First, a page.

Orthodox icon of Saint Patrick, the Enlightener of Ireland.
Orthodox icon of Saint Patrick of Ireland (2). Contemporary icon.
Commemorated March 17.
NOTE: the name of the store in the icon is just a watermark. Your icon will NOT have it.
Saint Patrick, the Enlightener of Ireland was born around 385, the son of Calpurnius, a Roman decurion (an official responsible for collecting taxes). He lived in the village of Bannavem Taberniae, which may have been located at the mouth of the Severn River in Wales. The district was raided by pirates when Patrick was sixteen, and he was one of those taken captive. He was brought to Ireland and sold as a slave, and was put to work as a herder of swine on a mountain identified with Slemish in Co. Antrim. During his period of slavery, Patrick acquired a proficiency in the Irish language which was very useful to him in his later mission.
He prayed during his solitude on the mountain, and lived this way for six years. He had two visions. The first told him he would return to his home. The second told him his ship was ready. Setting off on foot, Patrick walked two hundred miles to the coast. There he succeeded in boarding a ship, and returned to his parents in Britain.
Some time later, he went to Gaul and studied for the priesthood at Auxerre under Saint Germanus (July 31). Eventually, he was consecrated as a bishop, and was entrusted with the mission to Ireland, succeeding Saint Palladius (July 7). Saint Palladius did not achieve much success in Ireland. After about a year he went to Scotland, where he died in 432.
Patrick had a dream in which an angel came to him bearing many letters. Selecting one inscribed “The Voice of the Irish,” he heard the Irish entreating him to come back to them.
Although Saint Patrick achieved remarkable results in spreading the Gospel, he was not the first or only missionary in Ireland. He arrived around 432 (though this date is disputed), about a year after Saint Palladius began his mission to Ireland. There were also other missionaries who were active on the southeast coast, but it was Saint Patrick who had the greatest influence and success in preaching the Gospel of Christ. Therefore, he is known as “The Enlightener of Ireland.”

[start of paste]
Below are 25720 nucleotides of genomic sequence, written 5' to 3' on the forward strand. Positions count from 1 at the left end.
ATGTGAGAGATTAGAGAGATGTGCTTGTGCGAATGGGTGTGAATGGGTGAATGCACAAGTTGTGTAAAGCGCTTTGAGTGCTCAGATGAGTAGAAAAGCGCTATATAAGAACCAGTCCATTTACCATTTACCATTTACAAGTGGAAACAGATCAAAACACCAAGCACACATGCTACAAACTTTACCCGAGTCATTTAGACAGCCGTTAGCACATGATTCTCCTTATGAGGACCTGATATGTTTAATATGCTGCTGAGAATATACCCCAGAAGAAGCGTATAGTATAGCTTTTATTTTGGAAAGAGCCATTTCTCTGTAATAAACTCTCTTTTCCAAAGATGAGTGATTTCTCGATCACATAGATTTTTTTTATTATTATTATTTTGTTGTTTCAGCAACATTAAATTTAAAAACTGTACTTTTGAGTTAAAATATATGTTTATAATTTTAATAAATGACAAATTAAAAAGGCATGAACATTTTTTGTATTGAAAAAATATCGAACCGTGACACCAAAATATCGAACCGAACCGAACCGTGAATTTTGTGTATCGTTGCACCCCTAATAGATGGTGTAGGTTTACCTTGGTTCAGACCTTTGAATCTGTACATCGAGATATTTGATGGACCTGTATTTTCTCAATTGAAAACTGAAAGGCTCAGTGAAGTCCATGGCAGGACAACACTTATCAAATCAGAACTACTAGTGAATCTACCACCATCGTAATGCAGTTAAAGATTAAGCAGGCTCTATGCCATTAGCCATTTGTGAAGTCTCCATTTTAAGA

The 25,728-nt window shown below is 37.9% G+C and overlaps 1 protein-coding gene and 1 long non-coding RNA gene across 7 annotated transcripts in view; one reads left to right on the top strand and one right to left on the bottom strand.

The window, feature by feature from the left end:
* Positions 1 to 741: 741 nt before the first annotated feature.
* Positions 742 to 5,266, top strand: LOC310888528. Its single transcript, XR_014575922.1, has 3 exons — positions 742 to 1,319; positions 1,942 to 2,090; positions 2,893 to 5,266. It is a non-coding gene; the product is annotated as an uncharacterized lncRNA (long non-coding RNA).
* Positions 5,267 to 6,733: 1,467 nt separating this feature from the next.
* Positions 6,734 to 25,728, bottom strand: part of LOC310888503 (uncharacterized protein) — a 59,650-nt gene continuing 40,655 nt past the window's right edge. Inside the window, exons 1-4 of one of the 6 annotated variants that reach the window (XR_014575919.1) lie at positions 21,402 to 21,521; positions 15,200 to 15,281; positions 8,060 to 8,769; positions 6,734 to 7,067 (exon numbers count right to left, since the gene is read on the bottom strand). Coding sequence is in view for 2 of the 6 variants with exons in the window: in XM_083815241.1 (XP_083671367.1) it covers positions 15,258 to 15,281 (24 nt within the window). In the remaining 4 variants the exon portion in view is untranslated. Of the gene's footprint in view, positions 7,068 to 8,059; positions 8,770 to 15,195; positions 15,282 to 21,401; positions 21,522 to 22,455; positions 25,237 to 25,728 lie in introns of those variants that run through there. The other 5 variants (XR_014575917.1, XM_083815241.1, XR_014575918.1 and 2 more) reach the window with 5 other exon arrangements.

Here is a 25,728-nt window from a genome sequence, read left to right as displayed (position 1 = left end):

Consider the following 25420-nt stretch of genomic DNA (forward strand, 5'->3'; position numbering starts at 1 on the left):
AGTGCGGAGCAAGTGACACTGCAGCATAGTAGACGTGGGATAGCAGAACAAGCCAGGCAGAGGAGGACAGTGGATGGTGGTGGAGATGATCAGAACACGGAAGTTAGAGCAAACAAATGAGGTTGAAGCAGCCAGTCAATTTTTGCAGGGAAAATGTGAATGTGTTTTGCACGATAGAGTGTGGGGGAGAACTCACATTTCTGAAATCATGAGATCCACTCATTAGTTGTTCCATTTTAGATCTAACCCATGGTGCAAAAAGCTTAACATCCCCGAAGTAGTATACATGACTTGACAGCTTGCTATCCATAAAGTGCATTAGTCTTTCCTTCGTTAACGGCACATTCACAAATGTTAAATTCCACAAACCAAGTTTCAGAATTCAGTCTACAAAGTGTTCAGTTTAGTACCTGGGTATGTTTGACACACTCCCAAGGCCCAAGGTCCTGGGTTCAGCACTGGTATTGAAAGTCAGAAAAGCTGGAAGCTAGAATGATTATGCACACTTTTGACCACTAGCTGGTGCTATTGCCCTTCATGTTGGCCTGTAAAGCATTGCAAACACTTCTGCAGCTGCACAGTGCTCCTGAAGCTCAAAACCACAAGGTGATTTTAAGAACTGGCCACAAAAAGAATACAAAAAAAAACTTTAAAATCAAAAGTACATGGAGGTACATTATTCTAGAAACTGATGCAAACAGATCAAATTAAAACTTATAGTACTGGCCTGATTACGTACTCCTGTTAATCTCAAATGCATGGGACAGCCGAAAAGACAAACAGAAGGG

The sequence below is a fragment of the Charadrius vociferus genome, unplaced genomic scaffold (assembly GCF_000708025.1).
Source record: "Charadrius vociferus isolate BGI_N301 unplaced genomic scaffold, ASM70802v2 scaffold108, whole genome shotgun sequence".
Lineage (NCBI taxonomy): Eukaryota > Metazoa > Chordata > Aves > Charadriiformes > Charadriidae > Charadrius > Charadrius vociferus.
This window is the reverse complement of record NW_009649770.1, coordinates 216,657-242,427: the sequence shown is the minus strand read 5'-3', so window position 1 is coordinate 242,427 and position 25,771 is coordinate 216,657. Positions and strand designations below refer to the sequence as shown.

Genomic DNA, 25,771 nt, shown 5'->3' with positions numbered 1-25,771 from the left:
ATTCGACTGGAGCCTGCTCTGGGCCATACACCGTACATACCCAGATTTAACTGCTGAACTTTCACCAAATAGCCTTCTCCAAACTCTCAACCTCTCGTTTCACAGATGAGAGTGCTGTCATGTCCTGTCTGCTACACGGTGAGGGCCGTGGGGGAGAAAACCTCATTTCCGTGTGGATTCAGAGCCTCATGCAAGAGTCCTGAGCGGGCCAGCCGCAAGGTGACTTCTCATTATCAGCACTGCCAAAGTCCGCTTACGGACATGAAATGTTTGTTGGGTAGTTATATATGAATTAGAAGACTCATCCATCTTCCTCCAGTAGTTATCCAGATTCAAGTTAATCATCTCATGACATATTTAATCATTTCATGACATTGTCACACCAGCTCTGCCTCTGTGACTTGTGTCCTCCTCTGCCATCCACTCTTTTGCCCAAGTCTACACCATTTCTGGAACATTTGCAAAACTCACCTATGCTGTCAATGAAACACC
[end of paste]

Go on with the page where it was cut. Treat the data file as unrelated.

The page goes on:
His autobiographical Confession tells of the many trials and disappointments he endured. Patrick had once confided to a friend that he was troubled by a certain sin he had committed before he was fifteen years old. The friend assured him of God’s mercy, and even supported Patrick’s nomination as bishop. Later, he turned against him and revealed what Patrick had told him in an attempt to prevent his consecration. Many years later, Patrick still grieved for his dear friend who had publicly shamed him.
Saint Patrick founded many churches and monasteries across Ireland, but the conversion of the Irish people was no easy task. There was much hostility, and he was assaulted several times. He faced danger, and insults, and he was reproached for being a foreigner and a former slave. There was also a very real possibility that the pagans would try to kill him. Despite many obstacles, he remained faithful to his calling, and he baptized many people into Christ.
The saint’s Epistle to Coroticus is also an authentic work. In it he denounces the attack of Coroticus’ men on one of his congregations. The Breastplate (Lorica) is also attributed to Saint Patrick. In his writings, we can see Saint Patrick’s awareness that he had been called by God, as well as his determination and modesty in undertaking his missionary work. He refers to himself as “a sinner,” “the most ignorant and of least account,” and as someone who was “despised by many.” He ascribes his success to God, rather than to his own talents: “I owe it to God’s grace that through me so many people should be born again to Him.”